Monk and then archimandrite at Amasea, in Pontus, b. about 512, in Phrygia; d. Easter Day, April 5, 582,
Eutychius I, PATRIARCH OF CONSTANTINOPLE, b. about 512, in Phrygia; d. Easter Day, April 5, 582. He became a monk and then archimandrite at Amasea, in Pontus. In 552 his bishop sent him on business to Constantinople, where he seems to have made a great impression on Justinian I (527-565), so much so that when Mennas the Patriarch (536-552) died, the emperor procured Eutychius‘s election as successor, on the very same day (in August). The great quarrel of “the Three Chapters” was then going on. Justinian thought he could conciliate the Monophysites, in Egypt, and Syria, by publishing anathemas against three theologians,—long dead—who were suspect of the opposite heresy, Nestorianism. The three points (called Gk., kephalaia, Lat., capitula) were: (I) The condemnation of the person and works of Theodore of Mopsuestia (428); (2) the condemnation of the writings of Theodoret of Cyrus (c. 457) against the Council of Ephesus; (3) a letter of one Ibas, to a Persian named Maris, which attacked that Council. It should be noted that these documents certainly were Nestorian, and that their condemnation involved no real concession to Monophysitism. The question at issue was rather, whether it were worth while, on the chance of conciliating these Monophysites, to condemn people who had died so long ago. It is also true that, in the West, people suspected in these Three Chapters a veiled attack on Chalcedon. Justinian’s “Edict of the Chapters” appeared in 544. It was accepted in the East and rejected in the West. Pope Vigilius (540-555) was the unhappy victim of the quarrel. In 548 he accepted the Edict by a Iudicatum which also carefully guarded Chalcedon. He had himself just come to Constantinople, in order to preside at a Council that should confirm the three anathemas. But he found that, by his Iudicatum, he had grievously offended his own Western bishops. Dacius of Milan, and Facundus of Hermiane led the opposition against him, and in 550 a Synod of Carthage excommunicated the Pope. Vigilius then began that career of indecision that has left him the reputation of being the weakest Pope that reigned. He was still at Constantinople when Eutychius became Patriarch. Eutychius sent him the usual announcement of his own appointment and the usual (and quite orthodox) profession of faith. At the same time, he urged him to summon the Council at once. Meanwhile Justinian had published a second, and still stronger, condemnation of the Three Chapters (December 23, 551). Vigilius gave, and then withdrew, his consent to the Council. Justinian insisted on the exclusion of the African bishops, who were all strongly opposed to his condemnations. In spite of the Pope‘s refusal, the council met on May 5, 553, at Constantinople. A hundred and sixty-five bishops attended. This is what was afterwards recognized as the Fifth General Council (Constantinople II). On May 14 the Pope sent them a modified Decree, called the Constitutum, in which he condemned sixty propositions taken from Theodore of Mopsuestia, but forbade the condemnation of the other Chapters. As he would not attend the council Eutychius presided. The Council wrote respectfully to the Pope, but, in spite of the Constitutum, completely confirmed Justinian’s edicts, in its eighth session. It also acknowledged the formula Unus de Trinitate passus est as orthodox, and incidentally condemned Origen. (Can. 11, 12, 13, 14. For this Council see Liberati Breviarium, infra; Mansi, IX, 163; Hefele, Conciliengesch., 2nd ed., II, 898 seq.) Vigilius gave in on December 8, after months of ill-treatment, was allowed to go back to Rome, and died on the way, in Sicily, in 554. [There is an account of all this story in Fortescue’s Orth. Eastern Church, 82-83.]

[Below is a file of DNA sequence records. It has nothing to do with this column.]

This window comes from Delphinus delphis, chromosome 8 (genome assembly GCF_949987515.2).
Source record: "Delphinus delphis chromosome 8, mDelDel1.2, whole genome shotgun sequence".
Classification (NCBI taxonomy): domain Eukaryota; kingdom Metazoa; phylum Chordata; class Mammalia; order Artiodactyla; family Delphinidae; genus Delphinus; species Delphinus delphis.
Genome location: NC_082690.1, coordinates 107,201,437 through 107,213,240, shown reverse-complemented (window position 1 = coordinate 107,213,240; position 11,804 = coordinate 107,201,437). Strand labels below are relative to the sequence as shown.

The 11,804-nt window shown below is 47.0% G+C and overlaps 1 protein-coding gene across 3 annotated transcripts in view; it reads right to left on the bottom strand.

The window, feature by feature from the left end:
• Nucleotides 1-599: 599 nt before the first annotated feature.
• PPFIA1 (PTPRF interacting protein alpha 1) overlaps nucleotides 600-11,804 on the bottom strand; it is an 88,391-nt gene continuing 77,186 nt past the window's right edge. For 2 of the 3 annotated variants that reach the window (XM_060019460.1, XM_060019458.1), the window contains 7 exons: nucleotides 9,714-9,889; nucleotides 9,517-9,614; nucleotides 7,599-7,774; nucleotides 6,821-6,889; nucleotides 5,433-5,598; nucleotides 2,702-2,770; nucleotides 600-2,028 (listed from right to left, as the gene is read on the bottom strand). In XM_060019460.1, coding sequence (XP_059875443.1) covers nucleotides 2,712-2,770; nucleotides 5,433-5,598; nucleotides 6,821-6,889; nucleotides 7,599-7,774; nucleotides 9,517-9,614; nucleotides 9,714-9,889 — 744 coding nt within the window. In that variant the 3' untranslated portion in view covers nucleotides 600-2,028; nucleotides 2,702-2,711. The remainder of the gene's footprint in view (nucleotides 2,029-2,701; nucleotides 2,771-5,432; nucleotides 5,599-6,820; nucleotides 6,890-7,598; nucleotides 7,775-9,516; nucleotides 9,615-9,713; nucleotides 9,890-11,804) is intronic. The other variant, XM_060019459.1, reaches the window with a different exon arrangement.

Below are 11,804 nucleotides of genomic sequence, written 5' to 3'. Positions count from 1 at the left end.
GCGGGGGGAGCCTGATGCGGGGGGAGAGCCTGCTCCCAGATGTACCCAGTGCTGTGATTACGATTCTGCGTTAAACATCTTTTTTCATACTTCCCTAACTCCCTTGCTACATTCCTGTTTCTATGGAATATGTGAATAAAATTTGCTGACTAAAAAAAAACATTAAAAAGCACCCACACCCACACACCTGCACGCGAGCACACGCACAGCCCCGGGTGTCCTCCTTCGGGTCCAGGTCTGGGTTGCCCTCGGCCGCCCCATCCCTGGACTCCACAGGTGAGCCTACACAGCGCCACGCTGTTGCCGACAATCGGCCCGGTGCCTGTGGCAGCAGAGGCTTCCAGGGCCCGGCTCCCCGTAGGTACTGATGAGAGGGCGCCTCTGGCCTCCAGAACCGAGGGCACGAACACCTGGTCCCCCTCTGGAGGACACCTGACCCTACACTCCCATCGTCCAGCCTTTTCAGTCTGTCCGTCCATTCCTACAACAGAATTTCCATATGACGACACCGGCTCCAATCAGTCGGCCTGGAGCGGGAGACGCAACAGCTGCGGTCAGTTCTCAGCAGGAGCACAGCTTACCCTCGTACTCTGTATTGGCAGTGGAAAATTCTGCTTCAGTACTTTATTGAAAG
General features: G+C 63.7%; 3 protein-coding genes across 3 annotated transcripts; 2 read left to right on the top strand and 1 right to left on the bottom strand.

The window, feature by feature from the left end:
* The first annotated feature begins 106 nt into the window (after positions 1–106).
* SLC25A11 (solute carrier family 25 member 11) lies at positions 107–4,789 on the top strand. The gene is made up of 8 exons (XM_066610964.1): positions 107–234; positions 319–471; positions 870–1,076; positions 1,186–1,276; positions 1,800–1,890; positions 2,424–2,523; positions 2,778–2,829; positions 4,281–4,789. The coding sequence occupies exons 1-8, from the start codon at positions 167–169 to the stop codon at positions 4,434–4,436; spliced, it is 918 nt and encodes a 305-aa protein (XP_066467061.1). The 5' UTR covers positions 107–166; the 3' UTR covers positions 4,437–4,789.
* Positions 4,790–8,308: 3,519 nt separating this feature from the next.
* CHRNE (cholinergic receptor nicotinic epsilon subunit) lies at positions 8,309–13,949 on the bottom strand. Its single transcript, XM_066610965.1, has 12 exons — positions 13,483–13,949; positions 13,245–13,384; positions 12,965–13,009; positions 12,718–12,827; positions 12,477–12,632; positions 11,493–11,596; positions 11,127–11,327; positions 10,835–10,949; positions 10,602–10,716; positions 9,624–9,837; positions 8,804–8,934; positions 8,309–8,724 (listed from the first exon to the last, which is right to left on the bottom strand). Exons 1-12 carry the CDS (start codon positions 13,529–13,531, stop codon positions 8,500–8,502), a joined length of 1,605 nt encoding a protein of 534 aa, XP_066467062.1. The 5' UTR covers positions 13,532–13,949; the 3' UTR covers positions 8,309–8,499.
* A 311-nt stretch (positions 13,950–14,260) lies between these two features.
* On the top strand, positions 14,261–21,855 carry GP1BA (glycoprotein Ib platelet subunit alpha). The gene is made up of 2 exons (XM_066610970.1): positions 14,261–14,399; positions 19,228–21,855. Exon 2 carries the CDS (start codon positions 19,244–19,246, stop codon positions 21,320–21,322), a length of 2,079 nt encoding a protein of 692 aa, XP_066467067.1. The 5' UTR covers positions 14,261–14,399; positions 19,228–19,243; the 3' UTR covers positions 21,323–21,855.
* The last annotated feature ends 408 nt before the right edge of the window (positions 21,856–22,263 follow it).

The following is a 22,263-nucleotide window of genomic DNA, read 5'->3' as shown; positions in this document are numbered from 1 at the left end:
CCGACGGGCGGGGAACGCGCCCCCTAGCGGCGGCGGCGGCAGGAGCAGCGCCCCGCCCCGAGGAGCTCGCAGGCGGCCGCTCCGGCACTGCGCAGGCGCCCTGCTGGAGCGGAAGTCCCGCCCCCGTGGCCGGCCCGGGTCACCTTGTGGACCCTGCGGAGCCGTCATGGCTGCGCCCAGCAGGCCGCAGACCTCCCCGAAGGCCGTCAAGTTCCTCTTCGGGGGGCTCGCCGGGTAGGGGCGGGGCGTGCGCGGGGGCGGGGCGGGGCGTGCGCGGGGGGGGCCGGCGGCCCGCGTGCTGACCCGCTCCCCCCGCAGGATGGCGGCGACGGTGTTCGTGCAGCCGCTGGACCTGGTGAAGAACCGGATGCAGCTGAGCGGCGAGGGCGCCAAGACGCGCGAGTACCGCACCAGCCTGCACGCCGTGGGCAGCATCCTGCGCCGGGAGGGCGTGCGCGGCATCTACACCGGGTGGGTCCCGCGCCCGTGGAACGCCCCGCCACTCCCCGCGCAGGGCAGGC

Eutychius had, so far, stood by the Emperor throughout. He composed the decree of the Council against The Chapters (Mansi, IX, 367-575). In 562, he consecrated the new church of Sancta Sophia. His next adventure was a quarrel with Justinian about the Aphthartodocetes. These were a sect of Monophysites, in Egypt, who said that Christ’s body on earth was incorruptible (aphthora), and subject to no pain. The Emperor saw in the defense of these people a new means of conciliating the Monophysites, and, in 564, he published a decree defending their theory (Evagrius, Hist. Eccl., IV, 391). Eutychius resisted this decree, so on January 22, 565, he was arrested in his church, and banished to a monastery at Chalcedon. Eight days later a synod was summoned to judge him. A ridiculous list of charges was brought against him; he used ointment, he ate deliciously, etc. (Eustathius, Vita S. Eutych., 4, 5). He was condemned, deposed, and sent to Prince’s Island in Propontis. Thence he went to his old home at Amasea, where he stayed twelve years. Joannes Scholasticus succeeded as Patriarch (John III, 566-577); and after his death, in 577, the Emperor Justin II (565-578) recalled Eutychius, who came back in October. At the end of his life Eutychius evolved a heretical opinion denying the resurrection of the body. St. Gregory the Great was then Apocrisiarius (legate) of the Roman See, at Constantinople. He argued about this question with the patriarch, quoting Luke, xxiv, 39, with great effect, so that Eutychius, on his deathbed, made a full and orthodox profession of faith as to this point. St. Gregory tells the whole story in his “Exp. in libr. Job” (Moralium lib. XIV, 56): Eutychius dying said: “I confess that we shall all rise again in this flesh”. (See also Paul. Diac.: Vita Greg. Mag. I, 9.) His extant works are his letter to Pope Vigilius (Migne, P.L., LXIX, 63, P.G. LXXXVI, 2401), a fragment of a “Discourse on Easter” (Mai: Class. Auct. X, 488, and Script. Vet. November Coll. IX, 623); and other fragments in P.G., LXXXVI. His life was written by his disciple Eustathius, a priest of Constantinople. His feast is kept by the Byzantine Church on April 6, and he is mentioned in our “Corpus Iuris” (Grat., I pars., Dist. XVI, Cap. x).